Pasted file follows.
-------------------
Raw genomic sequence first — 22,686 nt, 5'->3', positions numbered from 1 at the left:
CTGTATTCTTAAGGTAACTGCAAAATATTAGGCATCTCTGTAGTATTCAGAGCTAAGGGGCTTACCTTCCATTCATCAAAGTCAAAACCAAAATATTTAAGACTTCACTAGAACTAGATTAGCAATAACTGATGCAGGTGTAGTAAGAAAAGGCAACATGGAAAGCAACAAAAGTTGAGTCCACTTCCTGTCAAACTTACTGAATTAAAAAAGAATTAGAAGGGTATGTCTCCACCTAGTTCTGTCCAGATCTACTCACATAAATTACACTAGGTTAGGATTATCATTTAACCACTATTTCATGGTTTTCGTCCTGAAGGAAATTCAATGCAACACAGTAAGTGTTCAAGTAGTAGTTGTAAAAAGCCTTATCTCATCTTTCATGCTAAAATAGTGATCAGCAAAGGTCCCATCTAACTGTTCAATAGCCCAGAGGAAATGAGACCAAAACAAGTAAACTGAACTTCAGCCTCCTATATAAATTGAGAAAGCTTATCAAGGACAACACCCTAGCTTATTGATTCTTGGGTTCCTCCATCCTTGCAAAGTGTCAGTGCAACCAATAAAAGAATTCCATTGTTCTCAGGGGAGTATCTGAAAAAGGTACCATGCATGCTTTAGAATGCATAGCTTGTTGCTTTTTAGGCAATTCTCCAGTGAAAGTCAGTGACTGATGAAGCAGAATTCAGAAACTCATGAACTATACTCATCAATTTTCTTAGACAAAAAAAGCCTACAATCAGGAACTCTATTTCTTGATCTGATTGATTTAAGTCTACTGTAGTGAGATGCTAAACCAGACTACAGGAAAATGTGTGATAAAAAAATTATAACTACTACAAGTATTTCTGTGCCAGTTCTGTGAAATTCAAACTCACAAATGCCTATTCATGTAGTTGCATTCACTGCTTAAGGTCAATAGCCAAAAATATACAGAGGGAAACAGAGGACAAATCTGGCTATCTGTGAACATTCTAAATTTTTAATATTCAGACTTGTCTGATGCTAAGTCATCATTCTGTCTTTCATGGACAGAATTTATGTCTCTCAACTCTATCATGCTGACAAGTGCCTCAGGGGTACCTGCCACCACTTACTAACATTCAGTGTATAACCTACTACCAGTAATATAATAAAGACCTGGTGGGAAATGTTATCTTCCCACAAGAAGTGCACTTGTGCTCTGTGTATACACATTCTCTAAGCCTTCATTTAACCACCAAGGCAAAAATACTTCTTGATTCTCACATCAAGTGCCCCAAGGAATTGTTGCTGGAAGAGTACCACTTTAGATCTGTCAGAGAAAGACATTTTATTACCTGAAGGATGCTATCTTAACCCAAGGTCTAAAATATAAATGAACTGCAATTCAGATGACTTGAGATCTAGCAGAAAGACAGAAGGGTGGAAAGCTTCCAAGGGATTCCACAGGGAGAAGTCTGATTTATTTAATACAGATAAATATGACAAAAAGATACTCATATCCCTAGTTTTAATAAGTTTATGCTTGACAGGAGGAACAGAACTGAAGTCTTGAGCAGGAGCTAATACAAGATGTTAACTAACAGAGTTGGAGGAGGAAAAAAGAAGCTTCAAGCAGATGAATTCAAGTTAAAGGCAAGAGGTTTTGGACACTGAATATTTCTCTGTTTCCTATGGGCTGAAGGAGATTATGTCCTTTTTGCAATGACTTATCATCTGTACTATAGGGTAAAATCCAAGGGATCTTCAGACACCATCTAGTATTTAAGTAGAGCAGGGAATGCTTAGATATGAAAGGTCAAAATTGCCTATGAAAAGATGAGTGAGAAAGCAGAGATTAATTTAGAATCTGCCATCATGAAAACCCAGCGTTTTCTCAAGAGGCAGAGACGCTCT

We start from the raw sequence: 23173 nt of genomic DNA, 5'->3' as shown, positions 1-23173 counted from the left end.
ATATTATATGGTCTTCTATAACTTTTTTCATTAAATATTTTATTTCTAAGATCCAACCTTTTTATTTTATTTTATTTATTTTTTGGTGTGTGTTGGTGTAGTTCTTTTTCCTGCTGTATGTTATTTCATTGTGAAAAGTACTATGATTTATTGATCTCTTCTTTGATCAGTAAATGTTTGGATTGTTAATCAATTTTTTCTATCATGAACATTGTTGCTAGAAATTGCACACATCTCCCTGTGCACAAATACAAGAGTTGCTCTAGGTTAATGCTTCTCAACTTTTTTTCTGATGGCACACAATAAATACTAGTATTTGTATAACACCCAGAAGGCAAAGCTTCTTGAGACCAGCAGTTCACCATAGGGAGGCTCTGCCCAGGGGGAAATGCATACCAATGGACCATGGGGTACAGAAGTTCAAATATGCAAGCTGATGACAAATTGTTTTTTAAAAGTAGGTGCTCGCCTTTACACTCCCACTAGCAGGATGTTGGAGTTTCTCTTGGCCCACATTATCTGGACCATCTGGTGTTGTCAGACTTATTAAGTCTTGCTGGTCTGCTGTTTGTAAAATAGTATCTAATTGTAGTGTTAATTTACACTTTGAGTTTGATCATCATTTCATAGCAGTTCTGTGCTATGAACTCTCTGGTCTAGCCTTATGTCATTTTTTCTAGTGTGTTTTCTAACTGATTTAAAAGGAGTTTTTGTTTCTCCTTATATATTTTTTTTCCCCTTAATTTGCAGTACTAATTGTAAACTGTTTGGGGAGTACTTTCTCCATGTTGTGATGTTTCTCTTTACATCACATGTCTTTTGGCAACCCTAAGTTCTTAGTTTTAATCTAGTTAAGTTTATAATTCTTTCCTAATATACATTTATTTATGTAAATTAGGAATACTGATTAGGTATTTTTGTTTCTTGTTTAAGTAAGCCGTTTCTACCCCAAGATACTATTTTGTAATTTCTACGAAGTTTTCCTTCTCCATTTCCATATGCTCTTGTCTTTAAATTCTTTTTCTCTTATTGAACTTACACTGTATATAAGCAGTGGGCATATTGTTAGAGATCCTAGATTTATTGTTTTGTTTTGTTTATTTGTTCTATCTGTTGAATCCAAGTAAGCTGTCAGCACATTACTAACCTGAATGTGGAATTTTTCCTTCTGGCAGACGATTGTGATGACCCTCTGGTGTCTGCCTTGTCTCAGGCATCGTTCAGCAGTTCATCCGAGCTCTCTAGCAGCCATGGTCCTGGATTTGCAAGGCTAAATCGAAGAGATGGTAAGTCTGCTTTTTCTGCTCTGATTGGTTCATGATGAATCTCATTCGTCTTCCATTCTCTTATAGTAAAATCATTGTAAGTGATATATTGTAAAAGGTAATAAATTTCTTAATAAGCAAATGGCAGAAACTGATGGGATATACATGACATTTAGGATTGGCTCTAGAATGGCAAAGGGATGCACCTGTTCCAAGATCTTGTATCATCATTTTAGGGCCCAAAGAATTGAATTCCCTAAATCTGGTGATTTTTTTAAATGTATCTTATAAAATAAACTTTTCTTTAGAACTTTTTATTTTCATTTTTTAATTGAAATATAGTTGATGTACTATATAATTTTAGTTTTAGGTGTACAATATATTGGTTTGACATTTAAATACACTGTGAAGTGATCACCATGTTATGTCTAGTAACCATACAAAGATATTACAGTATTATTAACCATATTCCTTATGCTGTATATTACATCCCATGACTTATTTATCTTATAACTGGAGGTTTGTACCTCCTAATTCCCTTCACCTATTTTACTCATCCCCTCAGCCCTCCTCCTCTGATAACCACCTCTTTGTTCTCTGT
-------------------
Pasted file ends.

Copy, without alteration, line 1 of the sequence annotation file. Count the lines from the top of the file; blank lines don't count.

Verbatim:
Raw genomic sequence first — 22,686 nt, 5'->3', positions numbered from 1 at the left: